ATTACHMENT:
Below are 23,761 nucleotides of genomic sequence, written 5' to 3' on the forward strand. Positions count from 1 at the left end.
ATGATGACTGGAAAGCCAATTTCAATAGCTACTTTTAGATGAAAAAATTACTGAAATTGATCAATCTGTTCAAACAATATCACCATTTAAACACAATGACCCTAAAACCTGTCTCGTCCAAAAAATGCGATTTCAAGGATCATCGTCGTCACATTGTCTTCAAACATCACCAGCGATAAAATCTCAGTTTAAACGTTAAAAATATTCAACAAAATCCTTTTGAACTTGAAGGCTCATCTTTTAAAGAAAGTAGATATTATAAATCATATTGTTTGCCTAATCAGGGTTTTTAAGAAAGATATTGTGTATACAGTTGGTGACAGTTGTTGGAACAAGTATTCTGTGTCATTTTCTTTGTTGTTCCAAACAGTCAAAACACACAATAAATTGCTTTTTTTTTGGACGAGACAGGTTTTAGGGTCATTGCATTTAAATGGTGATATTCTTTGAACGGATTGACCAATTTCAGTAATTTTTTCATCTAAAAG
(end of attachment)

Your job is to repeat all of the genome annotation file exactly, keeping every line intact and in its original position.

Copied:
Below are 23,761 nucleotides of genomic sequence, written 5' to 3' on the forward strand. Positions count from 1 at the left end.
ATGATGACTGGAAAGCCAATTTCAATAGCTACTTTTAGATGAAAAAATTACTGAAATTGATCAATCTGTTCAAACAATATCACCATTTAAACACAATGACCCTAAAACCTGTCTCGTCCAAAAAATGCGATTTCAAGGATCATCGTCGTCACATTGTCTTCAAACATCACCAGCGATAAAATCTCAGTTTAAACGTTAAAAATATTCAACAAAATCCTTTTGAACTTGAAGGCTCATCTTTTAAAGAAAGTAGATATTATAAATCATATTGTTTGCCTAATCAGGGTTTTTAAGAAAGATATTGTGTATACAGTTGGTGACAGTTGTTGGAACAAGTATTCTGTGTCATTTTCTTTGTTGTTCCAAACAGTCAAAACACACAATAAATTGCTTTTTTTTTGGACGAGACAGGTTTTAGGGTCATTGCATTTAAATGGTGATATTCTTTGAACGGATTGACCAATTTCAGTAATTTTTTCATCTAAAAG